US 3872845 A
At least one channel is employed to directly communicate the exhaust manifold cross-over passages with the idle and low-speed fuel circuit for the carburetor of an internal combustion engine. Typical pressure conditions in the air horn of the carburetor draw in a combination of air/fuel and exhaust gases. The carburetor throttle and other carburetor controls function to regulate the degree of exhaust gas recirculation.
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Description (OCR text may contain errors)
United States Patent 9] Schultz 1 Mar. 25, 1975 EGR SYSTEM BUILT INTO CARBURETOR  Inventor: Thomas C. Schultz, Southfield,
 Assignee: Ford Motor Company, Dearborn,
221 Filed: Dec. 5, 1972  Appl. No.: 312,429
 [1.8. CI 123/119 A, 123/119 B  Int. Cl. F02m 25/06  Field of Search 123/119 A, 119 B  v References Cited UNITED STATES PATENTS 2,087,116 7/1937 Prentiss 123/119 A X 2,354,179 7/1944 Blanc 3,294,073 12/1966 Bressan 123/119 A 5/1973 Hughes 123/119 A X 7/1973 Oblander et a1. 123/119 B Primary E.raminer-Charles J. Myhre Assistant Examiner-Tony Argenlbright Attorney, Agent, or Firm--Jos eph. W. Malleck; Keith L. Zerschling  ABSTRACT At least one channel is employed to directly communi cate the exhaust manifold cross-over passageswith the idle and low-speed fuel circuit for the carburetor of an internal combustion engine. Typical pressure conditions in the air horn of the carburetor draw in a combination of air/fuel and exhaust gases. The carburetor throttle and other carburetor controls function to regulate the degree of exhaust gas recirculation.
7 Claims, 1 Drawing Figure EGR SYSTEM BUILT INTO CARBURETOR BACKGROUND OF THE INVENTION Numerous systems have been devised to recycle exhaust gases into the air-fuel induction system of an automotive engine for a variety of purposes, among which include:
a. use of the exhaust gases to prewarm and thereby vaporize the incoming air/fuel mixture to facilitate its complete combustion in the combustion zone,
b. recirculation of the exhaust gases to reuse the unignited or partially burned portions of the fuel which would otherwise pass out of the exhaust pipe and into the atmosphere, and
c. recirculate exhaust gases for the purpose of reducing oxides of nitrogen emitted from the exhaust system and into the atmosphere.
One of the most important of the above is the reduction of NO, brought about by reducing the maximum combustion temperature in consequence of the dilution of the air/fuel mixture by the recycling of exhaust gases. Commercially used EGR systems typically return approximately 12% of the exhaust gas for recirculation, and in some cases the range is wide as 6 to 13% depending upon the manner of controls. It is known that the recycling of at least and not more than 25% of the total exhaust gases through the engines, depending upon the load or power demand, will reduce the combustion temperature to less than 2,200F.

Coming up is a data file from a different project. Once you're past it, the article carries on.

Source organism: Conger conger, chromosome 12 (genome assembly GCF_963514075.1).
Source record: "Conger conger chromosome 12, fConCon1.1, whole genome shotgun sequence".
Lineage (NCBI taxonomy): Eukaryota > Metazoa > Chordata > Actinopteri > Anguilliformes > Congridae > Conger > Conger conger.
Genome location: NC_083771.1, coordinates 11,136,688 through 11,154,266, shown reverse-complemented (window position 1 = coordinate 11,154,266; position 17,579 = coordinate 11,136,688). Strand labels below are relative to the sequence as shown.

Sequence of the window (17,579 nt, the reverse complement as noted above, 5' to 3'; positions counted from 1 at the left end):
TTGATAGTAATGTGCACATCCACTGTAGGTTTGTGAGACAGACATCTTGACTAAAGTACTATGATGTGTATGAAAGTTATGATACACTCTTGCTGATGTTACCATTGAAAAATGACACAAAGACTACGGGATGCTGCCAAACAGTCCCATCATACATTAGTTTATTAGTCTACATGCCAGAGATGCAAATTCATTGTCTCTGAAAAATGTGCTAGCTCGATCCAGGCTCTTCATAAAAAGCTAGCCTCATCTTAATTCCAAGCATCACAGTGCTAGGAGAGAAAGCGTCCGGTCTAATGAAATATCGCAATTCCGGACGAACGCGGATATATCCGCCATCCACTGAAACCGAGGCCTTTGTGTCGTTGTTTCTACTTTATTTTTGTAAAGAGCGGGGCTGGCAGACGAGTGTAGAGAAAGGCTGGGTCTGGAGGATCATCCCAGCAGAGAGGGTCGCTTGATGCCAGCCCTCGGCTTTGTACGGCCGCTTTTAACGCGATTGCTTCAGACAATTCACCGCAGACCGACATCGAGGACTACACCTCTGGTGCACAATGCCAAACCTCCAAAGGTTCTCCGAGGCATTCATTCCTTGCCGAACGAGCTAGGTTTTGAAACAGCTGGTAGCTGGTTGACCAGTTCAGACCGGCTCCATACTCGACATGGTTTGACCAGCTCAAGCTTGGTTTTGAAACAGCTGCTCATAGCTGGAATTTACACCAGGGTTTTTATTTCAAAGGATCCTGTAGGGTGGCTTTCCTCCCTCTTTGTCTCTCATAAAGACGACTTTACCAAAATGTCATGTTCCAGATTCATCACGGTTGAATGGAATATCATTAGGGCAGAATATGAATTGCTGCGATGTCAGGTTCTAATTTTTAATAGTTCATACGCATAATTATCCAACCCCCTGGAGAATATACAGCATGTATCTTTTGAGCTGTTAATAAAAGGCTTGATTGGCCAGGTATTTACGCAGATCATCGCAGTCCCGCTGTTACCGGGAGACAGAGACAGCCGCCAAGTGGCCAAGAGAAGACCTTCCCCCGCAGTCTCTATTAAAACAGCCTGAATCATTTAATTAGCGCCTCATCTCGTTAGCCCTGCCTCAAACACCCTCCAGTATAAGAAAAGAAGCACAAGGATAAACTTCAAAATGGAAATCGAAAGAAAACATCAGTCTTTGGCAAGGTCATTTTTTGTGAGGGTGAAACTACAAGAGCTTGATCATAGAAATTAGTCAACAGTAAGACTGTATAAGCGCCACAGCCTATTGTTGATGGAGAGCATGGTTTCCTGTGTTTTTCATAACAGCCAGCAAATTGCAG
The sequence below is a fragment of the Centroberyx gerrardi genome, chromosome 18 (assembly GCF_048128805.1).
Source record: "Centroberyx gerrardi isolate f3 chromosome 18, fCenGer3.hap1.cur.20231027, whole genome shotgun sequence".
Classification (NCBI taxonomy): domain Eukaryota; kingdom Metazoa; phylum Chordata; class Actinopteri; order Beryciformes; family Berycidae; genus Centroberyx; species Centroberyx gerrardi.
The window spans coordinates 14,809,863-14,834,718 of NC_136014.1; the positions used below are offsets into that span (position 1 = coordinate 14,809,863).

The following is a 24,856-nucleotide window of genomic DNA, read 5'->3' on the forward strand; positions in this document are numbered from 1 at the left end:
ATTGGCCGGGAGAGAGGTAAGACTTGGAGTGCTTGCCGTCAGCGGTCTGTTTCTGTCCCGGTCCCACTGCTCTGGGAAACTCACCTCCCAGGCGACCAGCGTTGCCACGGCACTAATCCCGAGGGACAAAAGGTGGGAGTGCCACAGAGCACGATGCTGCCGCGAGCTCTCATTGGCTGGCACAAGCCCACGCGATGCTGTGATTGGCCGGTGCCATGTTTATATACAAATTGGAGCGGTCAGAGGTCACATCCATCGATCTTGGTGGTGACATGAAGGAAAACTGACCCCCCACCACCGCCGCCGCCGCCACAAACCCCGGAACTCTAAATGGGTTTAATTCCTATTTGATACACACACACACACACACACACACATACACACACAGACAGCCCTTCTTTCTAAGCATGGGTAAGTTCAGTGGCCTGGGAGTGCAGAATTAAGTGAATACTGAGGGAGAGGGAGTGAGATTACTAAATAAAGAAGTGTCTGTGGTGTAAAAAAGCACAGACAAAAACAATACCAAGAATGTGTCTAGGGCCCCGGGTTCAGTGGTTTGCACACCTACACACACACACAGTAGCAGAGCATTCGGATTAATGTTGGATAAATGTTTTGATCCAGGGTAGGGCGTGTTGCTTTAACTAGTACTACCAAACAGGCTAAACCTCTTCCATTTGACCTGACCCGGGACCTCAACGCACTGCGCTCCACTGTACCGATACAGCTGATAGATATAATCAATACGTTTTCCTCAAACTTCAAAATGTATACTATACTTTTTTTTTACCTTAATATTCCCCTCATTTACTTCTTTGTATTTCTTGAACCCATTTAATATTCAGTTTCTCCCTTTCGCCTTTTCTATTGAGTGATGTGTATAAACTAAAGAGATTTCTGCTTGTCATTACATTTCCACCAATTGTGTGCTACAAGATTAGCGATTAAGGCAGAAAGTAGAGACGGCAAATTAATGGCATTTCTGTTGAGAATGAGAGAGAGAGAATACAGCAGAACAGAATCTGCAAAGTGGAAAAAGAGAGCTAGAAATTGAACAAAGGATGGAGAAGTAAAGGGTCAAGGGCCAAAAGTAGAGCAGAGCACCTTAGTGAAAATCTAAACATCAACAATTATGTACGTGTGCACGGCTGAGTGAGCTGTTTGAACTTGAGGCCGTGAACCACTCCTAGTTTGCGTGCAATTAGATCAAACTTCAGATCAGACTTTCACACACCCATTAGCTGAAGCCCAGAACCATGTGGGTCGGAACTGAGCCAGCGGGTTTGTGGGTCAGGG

However, the temperature reduction is presently accomplished by means which sacrifice minimum cost and preferred operating efficiency. Structures have.
been complicated by the desire to reduce cycling during conditions of both engine idling (when it is thought that nitrogen oxide emission is a minor problem) and wide-open throttle (when maximum power is re quired). This follows from the fact that the nitrogen oxide emission is a direct function of combustion temperature and for that reason is less critical during engine idling when the rate of fuel consumption and the consequent combustion temperature is minimum. At wide-open throttle conditions, the emission is not considered serious as such throttle conditions are ordi- I narily of very short duration.
In other ways, the prior art has resorted to rather sophisticated and complicated control systems which vary in the following principal categories:
a. where the exhaust gas is tapped, b. where the exhaust gas is introduced to the induction chamber, I
c. how the flow of the EGR is modified or admitted in response to various thermal automatic conditions, and
(I. the percentage of flow as related to engine per formance.
Particularly in the control area, most systems have utilized no less than three control devices, namely a pressure sensitive admitting valve, a thermally activated control valve and various means for sensing various vacuum pressures within the induction passage of the carburetor.
SUMMARY OF THE INVENTION This invention has a primary object to obviate the need for extraneous controls and to allow a more direct recirculation of gas under the influence of the carburetor and throttle mechanism.